We are at a pivotal point in our history that compels a thoughtful assessment of ED strategies (innovation in particular) and reevaluation of America as an actor in global politics and soon-to-be second-largest economy. The post-WWII Age has exhausted itself. Transition into a new world era has major implications for how we conduct state and local economic development. “Can We Talk?” The Journal expands its mission in March to include a FREE online introduction to the History of American State and Local ED.
We need “A Rethink” A post-Great Recession Debate And that is what the Journal wants to promote with its March “new and improved” mission “Know thyself” used to be good advice. To conduct this debate without benefit of a two-hundred year history strikes me as an exercise doomed to failure, an exercise in egotism and […]
Economic development professionals often must serve as arbiters between ambitious developers and skeptical homeowners. They must be prepared to identify objections based entirely on self-centered biases and those reflecting the best long-range interests of the community.
American state & local economic development enjoys a long and meaningful history yet is largely unknown to economic developers. Why? Our professional past has been collapsed into vaporous and ideological-laden “Three Waves”. Three Wave history polarizes and misinforms us about our three hundred year heritage/professional experience.
Isn’t it time we discover who we are as a profession?
The Four Eras of American state & local ED are an excellent start to appreciating the value of our professional history.
American state and local economic development (ED) has been around since Day One (1789) of the American Republic. My recently-published “History of American State and Local Economic Development, 1789-1990: As Two Ships Pass in the Night” (As Two Ships) presents our historical evolution from George Washington to 1990—all 752 pages of it.
Future issues of the Journal will present observations drawn from As Two Ships along with additional insight and applied to current affairs. These observations will provide a base to rethink one’s ideas regarding the history–and purpose–of American state and local economic development. They can open you to new ways on how to approach your job, research, and your profession.
This issue will discuss the core fundamentals of my history and also will introduce what the “Chapter One Model” and the two approaches, Community Development and Mainstream ED–our Two Ships–that bisect our profession.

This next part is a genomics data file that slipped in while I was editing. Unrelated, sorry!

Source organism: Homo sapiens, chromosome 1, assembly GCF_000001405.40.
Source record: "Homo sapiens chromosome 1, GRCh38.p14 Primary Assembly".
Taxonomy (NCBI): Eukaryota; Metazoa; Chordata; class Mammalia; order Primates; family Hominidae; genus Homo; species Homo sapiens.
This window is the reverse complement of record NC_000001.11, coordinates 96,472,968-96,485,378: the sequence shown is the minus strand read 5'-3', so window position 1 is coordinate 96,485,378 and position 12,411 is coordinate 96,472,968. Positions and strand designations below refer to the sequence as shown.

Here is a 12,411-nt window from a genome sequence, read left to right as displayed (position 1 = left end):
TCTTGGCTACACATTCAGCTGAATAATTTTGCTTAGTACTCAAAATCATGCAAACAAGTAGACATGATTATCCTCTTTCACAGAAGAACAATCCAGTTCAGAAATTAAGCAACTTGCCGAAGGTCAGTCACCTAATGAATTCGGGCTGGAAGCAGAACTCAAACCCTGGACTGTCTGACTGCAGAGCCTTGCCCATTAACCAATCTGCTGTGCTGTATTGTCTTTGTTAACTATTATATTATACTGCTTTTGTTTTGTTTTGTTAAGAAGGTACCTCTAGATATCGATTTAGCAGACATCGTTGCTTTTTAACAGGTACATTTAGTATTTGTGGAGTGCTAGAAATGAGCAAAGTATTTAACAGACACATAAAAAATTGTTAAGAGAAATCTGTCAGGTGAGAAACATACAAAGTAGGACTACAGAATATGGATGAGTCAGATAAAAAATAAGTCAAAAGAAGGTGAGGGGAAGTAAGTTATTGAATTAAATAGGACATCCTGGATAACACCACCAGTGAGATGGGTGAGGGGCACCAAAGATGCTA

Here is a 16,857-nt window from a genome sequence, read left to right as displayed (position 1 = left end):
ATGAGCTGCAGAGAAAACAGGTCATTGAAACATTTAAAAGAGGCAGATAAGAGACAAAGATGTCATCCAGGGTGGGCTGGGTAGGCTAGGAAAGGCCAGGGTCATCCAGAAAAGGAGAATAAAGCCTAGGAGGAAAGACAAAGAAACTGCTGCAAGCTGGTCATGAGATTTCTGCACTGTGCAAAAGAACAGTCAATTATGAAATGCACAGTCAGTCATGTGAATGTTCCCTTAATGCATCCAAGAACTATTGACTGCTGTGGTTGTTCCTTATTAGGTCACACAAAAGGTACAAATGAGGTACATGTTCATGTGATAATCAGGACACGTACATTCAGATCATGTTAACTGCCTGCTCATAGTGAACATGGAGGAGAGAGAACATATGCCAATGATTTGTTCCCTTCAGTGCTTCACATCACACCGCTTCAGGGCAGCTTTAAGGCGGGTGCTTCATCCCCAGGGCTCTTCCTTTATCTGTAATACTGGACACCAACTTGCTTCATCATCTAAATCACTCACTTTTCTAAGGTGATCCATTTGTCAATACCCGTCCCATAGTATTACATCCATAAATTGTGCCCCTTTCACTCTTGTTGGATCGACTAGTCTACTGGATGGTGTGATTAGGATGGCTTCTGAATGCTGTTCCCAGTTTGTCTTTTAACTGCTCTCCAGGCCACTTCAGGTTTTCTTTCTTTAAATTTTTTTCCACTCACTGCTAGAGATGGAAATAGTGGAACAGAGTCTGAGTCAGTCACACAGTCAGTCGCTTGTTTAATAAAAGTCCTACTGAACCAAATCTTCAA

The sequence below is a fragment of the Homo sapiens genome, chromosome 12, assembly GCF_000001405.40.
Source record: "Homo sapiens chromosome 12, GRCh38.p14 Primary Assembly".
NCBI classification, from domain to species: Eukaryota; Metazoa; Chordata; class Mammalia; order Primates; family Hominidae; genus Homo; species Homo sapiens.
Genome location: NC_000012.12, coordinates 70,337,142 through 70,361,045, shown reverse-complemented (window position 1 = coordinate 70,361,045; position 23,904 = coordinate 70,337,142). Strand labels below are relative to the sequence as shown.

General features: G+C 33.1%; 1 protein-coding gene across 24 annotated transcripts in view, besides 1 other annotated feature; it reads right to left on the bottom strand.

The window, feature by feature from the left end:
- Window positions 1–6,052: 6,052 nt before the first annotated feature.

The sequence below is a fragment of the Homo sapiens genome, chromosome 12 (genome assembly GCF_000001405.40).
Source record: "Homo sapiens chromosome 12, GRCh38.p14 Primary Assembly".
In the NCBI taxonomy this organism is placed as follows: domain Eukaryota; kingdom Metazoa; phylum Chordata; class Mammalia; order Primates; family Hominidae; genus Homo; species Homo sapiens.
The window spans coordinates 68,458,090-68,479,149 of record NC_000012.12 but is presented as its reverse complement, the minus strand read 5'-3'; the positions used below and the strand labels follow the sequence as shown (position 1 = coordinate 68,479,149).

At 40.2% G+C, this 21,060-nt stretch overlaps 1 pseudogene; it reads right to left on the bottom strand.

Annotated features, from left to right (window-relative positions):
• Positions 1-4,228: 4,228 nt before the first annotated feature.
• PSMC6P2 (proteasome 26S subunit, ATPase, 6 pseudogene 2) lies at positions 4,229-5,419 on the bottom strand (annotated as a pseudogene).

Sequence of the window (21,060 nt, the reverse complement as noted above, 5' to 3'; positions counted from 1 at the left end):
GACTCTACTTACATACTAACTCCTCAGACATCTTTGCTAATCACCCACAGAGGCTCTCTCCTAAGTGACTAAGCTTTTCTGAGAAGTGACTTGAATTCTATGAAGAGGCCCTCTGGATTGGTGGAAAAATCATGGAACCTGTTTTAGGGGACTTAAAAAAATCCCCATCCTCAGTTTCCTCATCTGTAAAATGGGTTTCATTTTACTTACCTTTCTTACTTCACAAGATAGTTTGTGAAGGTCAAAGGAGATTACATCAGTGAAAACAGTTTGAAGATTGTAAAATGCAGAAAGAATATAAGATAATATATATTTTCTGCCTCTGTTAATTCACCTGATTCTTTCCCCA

President Trump’s challenge compels us to confront the Forgotten People problem swept under the rug by economic developers current paradigms: innovation, knowledge-based economics, university-led economic development, and “gazelle” clusters and occupations. The January article redefines Forgotten People, presents an alternative way to “do” economic development at the state and local level and offers four thought-provoking programs that involve nothing less than a new approach to economic and community development–a community-based, community rebuilding, Back to the New Deal, service sector-focused skills-development employment.
BY RICHARD COWDEN
The stunning election of Donald Trump as president throws the future of urban policy into doubt. During the campaign he promised to bring new jobs and improved infrastructure to the inner cities, but so far he has furnished no details. Some of the strategies carried out by cities and states in the past may offer the incoming administration some guidance.
“The times they are a-changing”.The article outlines the link between populism and slow economic growth. Free trade is the accepted paradigm of global finance and trade. Free trade is characterized by a “lag and shift” dynamic that has made life for our “Forgotten People, the working and lower classes. hell, hence the rise of a hostile populism. Look for no real help to those who are hurt by free trade from these ideologies and paradigmatic economic development strategies. Class and culture distinctions create a serious gap between conventional economic development strategies. Economic development can close that gap by offering jobs, training, and place-based redevelopment to improve the lot of the Forgotten People.
City versus suburbs used to be a very big issue in economic development. It still is! So let’s take a stroll down economic development’s “memory lane”–to the days of 1950’s CBD collapse and resurrect its then- potential savior, the “father of suburban malls”, Victor Gruen. Gruen tried to save the CBD and revitalize the central city–but that has been fogged over by time. What can we learn from Gruen? Why did he fail? What lessons can we glean from these very important years when suburbs became suburbs and central cities assumed their present status in our metro areas?
In this review, I question whether community development in deeply depressed neighborhoods involves a dynamic that further complicates success of its initiatives. That dynamic is race. More often than not, community development initiatives occur in predominately African-American low-income neighborhoods. In this article I raise the issue as to whether the residents of these neighborhoods prefer assimilation over their current neighborhood–a place that houses the “community”. What if a sizeable percentage of residents do not want to assimilate, or define their personal assimilation in such ways that render assimilation difficult. Do recent community mobilizing movements potentially affect the success of current and future community development initiatives by encouraging place-based solutions for African-Americans. Assimilation in such a context becomes a cultural cul du sac that threatens to create a perpetual ghetto.